3. Rapid Land Elevation: Land rises sharply above sea level. This protects infrastructure from sea-level rise.
  4. Diverse Microclimates: The island has varied microclimates. This supports adaptive agriculture.
  5. Robust Building Codes: Strict building regulations are in place. Structures must withstand natural disasters.
  6. Investment in Renewable Energy: The island focuses on renewable energy. This reduces fossil fuel reliance.
  7. Strong Localized Water Sources: There are abundant fresh water sources. This reduces drought vulnerability.
  8. Protected Natural Barriers: Mangroves and coral reefs are conserved. They shield against storms and surges.
  9. Active Climate Change Mitigation Policies: The state has proactive climate policies. This helps adapt to ongoing changes.

These aspects offer some insight into why the Big Island may be more resilient to the more severe effects of climate change. It’s vital to recognize that no location is completely immune to the global impacts of a shifting climate.

Unique microclimates of the Big Island:

a rocky cliff next to a body of water

The Big Island of Hawaii is unique in its climatic diversity. It features as many as 10 to 14 different microclimates. These can be generally categorized into the following:

  1. Tropical Continuously Wet (Rainforest): Found mainly on the windward (eastern) side of the island. This climate receives substantial rainfall throughout the year.
  2. Tropical Winter-Dry (Monsoon): Present in certain windward areas, this climate experiences drier conditions in the winter months.
  3. Tropical Summer-Dry (Savannah): Found in parts of the leeward (western) coast, it is characterized by a dry summer season.
  4. Arid Desert: Primarily located on the southwestern side, this region sees very little rainfall, creating desert-like conditions.
  5. Continuously Wet – Warm Temperate Climate: Located in the higher elevations of the windward side. It is cool and wet all year round.
  6. Mediterranean: Characterized by wet winters and dry summers, and found in specific leeward areas.
  7. Summer-Dry – Warm Temperate Climate: This exists in some of the leeward regions, with dry summers and cooler temperatures.
  8. Continuously Wet – Mild Summer Climate: This is located in higher windward areas. It remains wet throughout the year with mild summers.
  9. Alpine Desert: Found at the highest elevations, such as Mauna Loa and Mauna Kea. This zone is dry and cold, with the characteristics of an alpine desert.
  10. Subalpine Grassland: Located just below the alpine desert, it is characterized by subalpine conditions with grasslands.
  11. Marine Influenced: Situated close to the shore, affected by the ocean’s influence, with moderate rainfall and temperatures.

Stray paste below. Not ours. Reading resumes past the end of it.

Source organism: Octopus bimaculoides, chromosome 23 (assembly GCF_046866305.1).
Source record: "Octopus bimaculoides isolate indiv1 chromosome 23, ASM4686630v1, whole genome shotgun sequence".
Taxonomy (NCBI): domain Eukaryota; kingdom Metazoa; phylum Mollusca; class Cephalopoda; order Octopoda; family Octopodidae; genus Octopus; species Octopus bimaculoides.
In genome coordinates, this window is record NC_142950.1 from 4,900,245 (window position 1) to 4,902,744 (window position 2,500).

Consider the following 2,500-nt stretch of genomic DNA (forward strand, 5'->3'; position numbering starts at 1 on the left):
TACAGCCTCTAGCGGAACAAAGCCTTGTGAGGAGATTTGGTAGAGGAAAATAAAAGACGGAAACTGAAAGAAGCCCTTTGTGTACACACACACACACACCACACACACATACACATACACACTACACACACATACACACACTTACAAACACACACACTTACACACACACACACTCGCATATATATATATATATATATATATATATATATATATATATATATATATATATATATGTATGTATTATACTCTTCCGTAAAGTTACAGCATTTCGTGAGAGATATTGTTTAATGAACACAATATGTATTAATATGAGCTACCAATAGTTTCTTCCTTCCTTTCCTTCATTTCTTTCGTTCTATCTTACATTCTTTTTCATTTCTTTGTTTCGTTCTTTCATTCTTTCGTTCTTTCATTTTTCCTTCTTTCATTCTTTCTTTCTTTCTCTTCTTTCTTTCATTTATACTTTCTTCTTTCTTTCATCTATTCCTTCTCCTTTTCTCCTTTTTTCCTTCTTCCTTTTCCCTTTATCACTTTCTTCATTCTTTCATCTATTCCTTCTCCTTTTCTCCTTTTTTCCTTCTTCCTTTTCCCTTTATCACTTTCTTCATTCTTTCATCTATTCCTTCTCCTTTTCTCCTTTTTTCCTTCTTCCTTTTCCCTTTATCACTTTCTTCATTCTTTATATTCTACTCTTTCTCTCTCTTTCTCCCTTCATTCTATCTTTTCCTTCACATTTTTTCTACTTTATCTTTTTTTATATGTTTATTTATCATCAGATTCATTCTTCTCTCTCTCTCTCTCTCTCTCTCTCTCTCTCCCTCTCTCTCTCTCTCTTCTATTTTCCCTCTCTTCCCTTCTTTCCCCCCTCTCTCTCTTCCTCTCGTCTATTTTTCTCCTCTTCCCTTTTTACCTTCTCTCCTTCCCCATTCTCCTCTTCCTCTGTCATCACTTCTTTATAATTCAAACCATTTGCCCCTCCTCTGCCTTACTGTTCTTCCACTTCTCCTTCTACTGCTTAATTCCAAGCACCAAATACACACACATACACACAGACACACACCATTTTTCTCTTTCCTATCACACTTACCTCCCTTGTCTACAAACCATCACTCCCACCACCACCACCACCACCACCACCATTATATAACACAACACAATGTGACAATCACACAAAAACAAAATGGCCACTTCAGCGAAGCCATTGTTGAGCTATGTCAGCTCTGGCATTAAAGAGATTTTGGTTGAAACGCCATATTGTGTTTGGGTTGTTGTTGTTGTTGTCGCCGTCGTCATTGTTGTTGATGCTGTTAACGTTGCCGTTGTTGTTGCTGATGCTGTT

The diversity in microclimates on the Big Island is attributed to the significant variations in elevation, volcanic topography, and the prevailing trade winds. This creates distinctive weather patterns in relatively close proximity to each other.

The Effects of Flooding on Future Real Estate Values: A Global Perspective

  • Decline in Property Value: Homes in flood-prone areas are losing value. This trend is observed worldwide.
  • Increase in Insurance Costs: The cost of flood insurance is rising. This further lowers property values in risky areas.
  • Higher Repair Costs: Frequent flooding leads to more repairs. The increased cost affects home values.
  • Fear of Future Flooding: The threat of future floods scares buyers. This fear contributes to the devaluation of properties.
  • Depreciation Rates: Research indicates significant depreciation. Properties at high flood risk could lose 15-35% of their value over the next 15 years.
  • Urgency of the Issue: These facts highlight an urgent global concern. The impact on real estate is profound and far-reaching.

The effects of flooding on real estate are multifaceted. It’s not just the damage from a single event that has repercussions, but the anticipation of future risks and ongoing costs. The resulting decline in property values has a broad impact on homeowners, investors, and communities, particularly in areas most susceptible to floods.

Climate Resilience and Real Estate: The Role of Adaptation Measures

woman in black jacket holding white printer paper

Nevertheless, various measures can be taken to mitigate these impacts, such as improving local infrastructure, adopting flood-proof housing designs, and implementing local climate resilience plans. Investing in climate resilience can help maintain and even increase real estate values in the long run. However, these measures require significant investment and are not always feasible in areas with high flood risk.

Real Estate and Climate Change: A Shift Towards Safer Havens

In response to these challenges, a shift in real estate investment is becoming evident. Investors are progressively seeking properties in areas less prone to the effects of climate change, particularly flooding. This trend is not only a strategic investment move but also a necessity for many seeking a secure and stable environment for their families. The search for such safe havens has led many to consider locations with a unique combination of climate resilience and living comfort. One such place is the Big Island of Hawaii.